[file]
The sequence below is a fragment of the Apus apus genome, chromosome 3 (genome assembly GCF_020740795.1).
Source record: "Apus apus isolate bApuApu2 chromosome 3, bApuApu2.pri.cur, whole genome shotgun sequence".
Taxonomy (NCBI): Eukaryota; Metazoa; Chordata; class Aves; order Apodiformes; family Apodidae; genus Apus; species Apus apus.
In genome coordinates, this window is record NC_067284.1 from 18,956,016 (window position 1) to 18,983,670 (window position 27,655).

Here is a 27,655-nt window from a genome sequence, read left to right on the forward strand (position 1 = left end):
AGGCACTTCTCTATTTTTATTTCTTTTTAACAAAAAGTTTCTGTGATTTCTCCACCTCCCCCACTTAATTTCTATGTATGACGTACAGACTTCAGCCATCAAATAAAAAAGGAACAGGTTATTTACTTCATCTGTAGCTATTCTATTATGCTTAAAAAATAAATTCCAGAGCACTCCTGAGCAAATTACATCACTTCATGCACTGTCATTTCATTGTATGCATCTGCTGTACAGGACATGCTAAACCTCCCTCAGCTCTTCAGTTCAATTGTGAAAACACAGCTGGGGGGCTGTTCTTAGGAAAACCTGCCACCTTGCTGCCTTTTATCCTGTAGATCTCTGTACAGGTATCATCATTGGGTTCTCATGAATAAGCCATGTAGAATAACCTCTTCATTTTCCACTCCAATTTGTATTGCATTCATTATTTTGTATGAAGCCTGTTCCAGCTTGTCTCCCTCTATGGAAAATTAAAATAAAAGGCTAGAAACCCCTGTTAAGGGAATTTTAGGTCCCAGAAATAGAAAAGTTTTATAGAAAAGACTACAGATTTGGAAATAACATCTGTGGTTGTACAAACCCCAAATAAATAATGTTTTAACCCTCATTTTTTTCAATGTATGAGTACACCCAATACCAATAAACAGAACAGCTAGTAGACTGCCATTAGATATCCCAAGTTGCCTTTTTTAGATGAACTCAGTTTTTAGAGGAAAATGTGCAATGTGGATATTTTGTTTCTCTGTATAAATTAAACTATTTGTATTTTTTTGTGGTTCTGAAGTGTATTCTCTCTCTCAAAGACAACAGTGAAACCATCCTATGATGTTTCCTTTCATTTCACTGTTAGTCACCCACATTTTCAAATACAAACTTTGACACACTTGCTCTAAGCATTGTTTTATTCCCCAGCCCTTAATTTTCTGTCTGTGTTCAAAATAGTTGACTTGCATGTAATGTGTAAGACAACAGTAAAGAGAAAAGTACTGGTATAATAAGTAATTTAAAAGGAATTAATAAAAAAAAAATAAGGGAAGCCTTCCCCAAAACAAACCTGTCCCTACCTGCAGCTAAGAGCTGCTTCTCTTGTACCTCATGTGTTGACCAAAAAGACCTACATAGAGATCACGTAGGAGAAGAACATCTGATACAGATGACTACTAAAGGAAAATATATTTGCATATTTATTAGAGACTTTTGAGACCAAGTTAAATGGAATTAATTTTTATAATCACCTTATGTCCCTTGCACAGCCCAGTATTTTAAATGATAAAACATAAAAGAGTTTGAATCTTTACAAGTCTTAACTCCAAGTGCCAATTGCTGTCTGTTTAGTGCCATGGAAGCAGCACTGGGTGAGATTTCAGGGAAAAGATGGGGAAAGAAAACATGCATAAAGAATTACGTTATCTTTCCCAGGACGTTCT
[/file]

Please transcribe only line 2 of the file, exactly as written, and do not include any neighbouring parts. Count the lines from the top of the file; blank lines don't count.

Source record: "Apus apus isolate bApuApu2 chromosome 3, bApuApu2.pri.cur, whole genome shotgun sequence".